Michael Jantze was born in 1962 in Middletown, New York, and grew up in Normal, Illinois before attending Goshen from 1980-81. He then moved to Los Angeles to pursue an education in film at California State University, Northridge. Since then Jantze has worked as a filmmaker, newspaper journalist, visual effects art director and cartoonist. Jantze is most famous for his syndicated comic strip “The Norm,” which is now weekly on gocomics.com/jantze. He is the owner of Jantze Studios, which focuses on character-based humorous entertainment for print and animation.
E. Cristina Hernandez is a self-professed “nomadic romantic on a timeless journey,” as well as the founder and creative director of the online marketplace Coquette’s Armoire. She works with artisans around the world and together they design handmade products to be marketed locally and internationally, promoting fair trade practices. Hernandez was born in Honduras and graduated from Goshen College in 2000.
Steven Hochstetler Shirk grew up near Philadelphia, and graduated from Goshen College in 1991. Originally a physics major, he spent a year in Paraguay and later a semester in Poland during his college years. He and his wife, Cheryl, served nearly ten years in Russia and Ukraine as Mennonite Central Committee country representatives. He has lived on four continents and speaks more than ten languages. More recently, he and Cheryl served four years as country representatives in Mozambique, introducing sand retention dams to harvest water in drylands. They now live in Goshen.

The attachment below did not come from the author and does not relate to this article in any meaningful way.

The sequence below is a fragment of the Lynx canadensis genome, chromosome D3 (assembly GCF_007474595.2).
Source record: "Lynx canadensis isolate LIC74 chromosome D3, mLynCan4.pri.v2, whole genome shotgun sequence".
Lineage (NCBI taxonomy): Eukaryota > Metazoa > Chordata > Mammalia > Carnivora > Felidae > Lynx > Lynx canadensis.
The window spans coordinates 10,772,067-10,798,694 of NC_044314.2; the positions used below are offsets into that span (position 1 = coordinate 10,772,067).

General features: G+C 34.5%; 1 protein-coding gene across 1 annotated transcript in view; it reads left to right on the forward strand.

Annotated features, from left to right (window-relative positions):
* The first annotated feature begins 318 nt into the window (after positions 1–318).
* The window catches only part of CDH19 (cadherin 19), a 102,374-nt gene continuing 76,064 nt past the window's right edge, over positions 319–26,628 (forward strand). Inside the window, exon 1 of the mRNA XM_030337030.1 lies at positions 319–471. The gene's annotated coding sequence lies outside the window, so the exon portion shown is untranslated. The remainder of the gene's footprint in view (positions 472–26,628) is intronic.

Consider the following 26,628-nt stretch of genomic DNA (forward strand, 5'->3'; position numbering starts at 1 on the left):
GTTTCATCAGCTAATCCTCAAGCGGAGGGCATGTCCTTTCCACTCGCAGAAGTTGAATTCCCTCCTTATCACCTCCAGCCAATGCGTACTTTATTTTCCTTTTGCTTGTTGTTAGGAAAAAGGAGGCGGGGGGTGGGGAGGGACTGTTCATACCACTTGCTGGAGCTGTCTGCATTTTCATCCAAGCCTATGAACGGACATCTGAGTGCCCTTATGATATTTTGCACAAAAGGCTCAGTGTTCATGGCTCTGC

Julia Spicher Kasdorf is an acclaimed poet and essayist whose work has appeared in The New Yorker, The Paris Review and Garrison Keillor’s Writer’s Almanac. She attended Goshen College for two years, studying English under such professors as John Fisher, Nick Lindsay and Ervin Beck, and served at Sichuan Teachers College as part of Goshen College’s China SST program. She then completed her B.A. and Ph.D. in English at New York University. She is the author of three poetry collections, the first of which, Sleeping Preacher (1992), was awarded the Agnes Lynch Starrett Poetry Prize, as well as the essay and poetry collection, The Body and the Book:Writing a Mennonite Life (2009), which was named Book of the Year by the Conference on Christianity and Literature. She is currently a professor of English and women’s studies at Penn State University.
Vance George is one of America’s preeminent choral conductors, winning four Grammy Awards and an Emmy while leading the San Francisco Symphony Chorus. After graduating from GC in 1955 with a double major in piano and voice, he studied at Indiana University, and then was the associate conductor of the Cleveland Orchestra Chorus for seven years. George worked with the San Francisco Symphony Chorus for over 23 years, and has also served as a guest conductor for the San Francisco Symphony. Well known for his deep understanding and mastery of many musical styles and the union of chorus and orchestra, he was awarded an honorary doctorate from Kent State University in 1997 and a Lifetime Achievement Award by Chorus America in 1999. George continues to travel and work as a guest conductor.